Mosaic’s Guide to Headcount Planning
Good headcount planning practices matter — now, more than ever. As every company in the world faces challenging conditions and difficult decisions, efficient and intelligent headcount planning can help put companies in a better position to protect their business and their people
Founder and CPO
We cut our teeth at Palantir, where we joined as early finance hires in 2012. During our time there, the company grew from a few hundred folks in Palo Alto to several thousand employees across the globe.
Since then, we have gone on to lead strategic finance for several high-growth venture-backed companies before eventually building Mosaic. The lessons below have helped ensure our organizations, along with our customers are growing efficiently in both bull and bear markets.
Learn the Dynamics of the Business to Assess Interdependencies
Employees are a SaaS companies’ single largest expense, comprising around 70% of total spend. Understanding the roles and responsibilities of the brilliant people building, selling and supporting the software through accurate workforce planning is critical to identifying efficient growth trajectories.
Schooling did not prepare us to deeply understand how different parts of the engineering department work together to execute on the product roadmap, nor did it teach us the nuances of the company’s sales team.
So, what is workforce planning? It’s defined as the process put in place by an organization to assess its current workforce and determine the best path forward for future staffing needs that will scale the organization.
Proactivity and curiosity go a long way toward building the trust and understanding needed for collaboration and determining what are the necessary steps in workforce planning for your organization.
Once you have established a first class understanding around how different teams and departments work together, you can begin to assess headcount driven dependencies and focus more on strategic resource planning. Here are a few examples.
- Customer Success Employees to Customer Count
- Customer Success Employees to Revenue
- Managers to Employees
- QA Engineers to Developers
- G&A/Operational Support to the Rest of the Business
- SDRs to Account Executives
- Sales Team to Revenue
- R&D/S&M/G&A Staff to Total Employees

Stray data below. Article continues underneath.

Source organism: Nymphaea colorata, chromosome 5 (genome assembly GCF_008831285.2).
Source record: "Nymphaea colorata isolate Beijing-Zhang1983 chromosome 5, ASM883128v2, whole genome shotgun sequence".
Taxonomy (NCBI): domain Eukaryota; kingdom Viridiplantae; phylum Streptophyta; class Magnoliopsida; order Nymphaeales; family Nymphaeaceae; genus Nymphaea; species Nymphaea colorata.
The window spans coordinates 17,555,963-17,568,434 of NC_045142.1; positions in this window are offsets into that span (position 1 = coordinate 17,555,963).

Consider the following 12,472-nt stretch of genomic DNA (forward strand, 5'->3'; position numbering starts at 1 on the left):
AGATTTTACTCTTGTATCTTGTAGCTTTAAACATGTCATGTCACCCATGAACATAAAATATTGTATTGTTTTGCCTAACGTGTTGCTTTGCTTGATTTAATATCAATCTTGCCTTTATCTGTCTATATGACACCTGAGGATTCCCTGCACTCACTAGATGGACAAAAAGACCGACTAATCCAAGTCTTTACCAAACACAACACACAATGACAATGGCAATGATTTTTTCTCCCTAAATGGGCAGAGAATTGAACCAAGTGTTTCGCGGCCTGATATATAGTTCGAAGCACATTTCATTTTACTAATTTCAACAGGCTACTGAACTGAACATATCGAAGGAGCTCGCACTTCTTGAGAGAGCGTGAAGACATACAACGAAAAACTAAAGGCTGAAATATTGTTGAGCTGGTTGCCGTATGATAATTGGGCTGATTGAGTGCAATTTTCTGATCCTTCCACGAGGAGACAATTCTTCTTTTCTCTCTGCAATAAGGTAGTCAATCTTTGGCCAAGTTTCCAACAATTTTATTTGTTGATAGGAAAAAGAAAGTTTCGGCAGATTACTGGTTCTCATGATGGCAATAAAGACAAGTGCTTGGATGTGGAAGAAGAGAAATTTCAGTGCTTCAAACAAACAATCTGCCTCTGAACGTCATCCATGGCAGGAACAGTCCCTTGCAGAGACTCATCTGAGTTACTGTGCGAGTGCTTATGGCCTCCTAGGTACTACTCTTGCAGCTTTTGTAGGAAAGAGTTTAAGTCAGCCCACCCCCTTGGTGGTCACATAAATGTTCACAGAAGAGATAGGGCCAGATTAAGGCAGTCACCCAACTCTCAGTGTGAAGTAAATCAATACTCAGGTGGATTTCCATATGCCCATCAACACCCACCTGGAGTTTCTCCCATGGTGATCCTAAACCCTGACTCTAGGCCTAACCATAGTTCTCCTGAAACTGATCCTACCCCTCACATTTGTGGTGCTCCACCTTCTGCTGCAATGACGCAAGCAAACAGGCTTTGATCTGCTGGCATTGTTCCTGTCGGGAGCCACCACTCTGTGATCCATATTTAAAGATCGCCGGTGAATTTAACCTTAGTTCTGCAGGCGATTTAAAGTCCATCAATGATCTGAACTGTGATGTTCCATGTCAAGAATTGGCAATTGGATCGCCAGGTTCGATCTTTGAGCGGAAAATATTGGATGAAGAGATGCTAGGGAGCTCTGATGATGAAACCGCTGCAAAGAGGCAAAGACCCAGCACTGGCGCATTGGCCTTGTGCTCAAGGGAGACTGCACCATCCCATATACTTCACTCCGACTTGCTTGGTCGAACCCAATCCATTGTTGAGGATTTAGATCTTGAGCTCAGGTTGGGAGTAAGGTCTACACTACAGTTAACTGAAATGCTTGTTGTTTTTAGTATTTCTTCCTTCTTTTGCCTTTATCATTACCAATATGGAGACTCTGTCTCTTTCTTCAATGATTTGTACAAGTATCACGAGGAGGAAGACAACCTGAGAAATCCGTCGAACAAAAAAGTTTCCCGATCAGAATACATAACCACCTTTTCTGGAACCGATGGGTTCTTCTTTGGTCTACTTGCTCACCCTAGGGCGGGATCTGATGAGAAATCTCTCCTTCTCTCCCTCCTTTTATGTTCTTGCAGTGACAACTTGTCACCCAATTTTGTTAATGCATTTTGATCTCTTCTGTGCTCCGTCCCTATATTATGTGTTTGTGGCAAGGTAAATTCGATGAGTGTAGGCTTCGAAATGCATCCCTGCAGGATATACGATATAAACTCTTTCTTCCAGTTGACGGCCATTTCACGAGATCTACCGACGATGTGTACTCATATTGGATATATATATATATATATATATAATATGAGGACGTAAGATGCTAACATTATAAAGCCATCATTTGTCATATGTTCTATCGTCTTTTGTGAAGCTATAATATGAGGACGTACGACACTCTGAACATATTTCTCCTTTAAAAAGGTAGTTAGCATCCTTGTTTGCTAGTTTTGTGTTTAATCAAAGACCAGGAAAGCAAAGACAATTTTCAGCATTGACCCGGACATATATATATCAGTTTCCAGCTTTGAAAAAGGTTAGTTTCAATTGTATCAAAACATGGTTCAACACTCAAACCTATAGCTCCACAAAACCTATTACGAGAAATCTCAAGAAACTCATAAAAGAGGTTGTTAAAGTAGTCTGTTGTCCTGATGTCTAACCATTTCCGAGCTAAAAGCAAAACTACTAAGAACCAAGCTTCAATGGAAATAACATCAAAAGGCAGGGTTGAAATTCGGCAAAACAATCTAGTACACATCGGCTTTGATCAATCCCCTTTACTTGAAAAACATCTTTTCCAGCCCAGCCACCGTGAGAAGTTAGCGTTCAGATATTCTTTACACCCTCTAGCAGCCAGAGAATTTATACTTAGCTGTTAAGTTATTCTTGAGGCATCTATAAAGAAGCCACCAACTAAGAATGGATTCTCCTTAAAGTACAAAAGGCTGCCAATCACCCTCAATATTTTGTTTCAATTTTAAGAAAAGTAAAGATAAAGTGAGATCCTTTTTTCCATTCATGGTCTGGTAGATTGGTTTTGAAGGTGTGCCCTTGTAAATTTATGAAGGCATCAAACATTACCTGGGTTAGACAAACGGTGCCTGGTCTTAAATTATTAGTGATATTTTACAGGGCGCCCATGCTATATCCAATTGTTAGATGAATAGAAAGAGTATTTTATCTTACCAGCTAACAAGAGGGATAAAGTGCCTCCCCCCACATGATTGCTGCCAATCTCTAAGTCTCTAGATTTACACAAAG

Form Baselines for Efficiency and Model them into the Future
Once you have determined the interplay between different departments across the org, leverage a headcount planning template and establish baselines around what efficient teams look like at scale.
Carry those baselines forward using the hiring plans you receive from your business partners. Push back when ratios start breaking the mold. Be proactive by recommending solutions that scale non-linearly with relevant headcount metrics.
Here are a few examples:
- Encourage department leaders to implement software that gives their people a force multiplier. Some examples are customer success ticketing software, sales automation tools, marketing aggregators.
- When ramping engineering teams for a new product launch, consider contract to hire models that ensure you are not left with unallocated resources once the surge is over.
- Ensure new devs are not spinning up cloud instances unnecessarily. If you need to surge, ensure you are buying reserved instances vs paying based solely on usage.
Determine the Fully Loaded Cost of Your Employees
Salary and benefits are not the only costs to consider when adding new folks to the team. There are several other direct and indirect costs that need to be factored into your model.
These costs contribute to the fully loaded cost per employee, the metric you should track as you scale.
Here are additional costs contributing to the fully loaded cost per employee:
- Employer Payroll Taxes
- Dependents Benefit Expenses
- Signing Bonuses
- Relocation Fees
- Computers & Equipment
- Software Licenses
- Recruiting placement fees & job postings
- Rent and Space Requirements
- Performance Bonuses
- Salary Adjustments
- Office meals and supplies
Factor in Timing of Hires and Employee Ramp
Your headcount model should reflect goals that are challenging, but attainable. Make sure hiring plans are realistic with what your company has been able to do historically. Setting goals that are not realistic will leave you with a bloated model that is not reflective of what is happening across the business.
If you have an applicant tracking system, leverage the data from this tool to understand the number of resumes in the queue, historical pass through rates and time to hire. Fact check these metrics against hiring assumptions and timelines to ensure they make sense.
If meeting your top-line goal is dependent on new sales reps, make sure rep ramp times are factored into your model. To calculate rep ramp, you will need data from your CRM as well as data from your HR system. Figure out how long it has taken for your reps to contribute meaningfully to pipeline from their start date. Bake these timelines into your projections.
You’ll find that you should often hire sooner than you thought to meet your near-term goals.
Its important to constantly re-assess hiring plans against business performance, especially during challenging markets and economic conditions. At the end of each quarter, gauge hiring performance against your plan. If you fell behind in your goals, be sure to push existing hires into future quarters and extend future hires into later periods.
Smart, sustainable headcount planning will help you avoid, or at least minimize, worst-case scenarios.
Implementing these practices will give you a more data-driven approach to headcount planning, ensuring that you hire the right people, at the right time, for the right business reasons.
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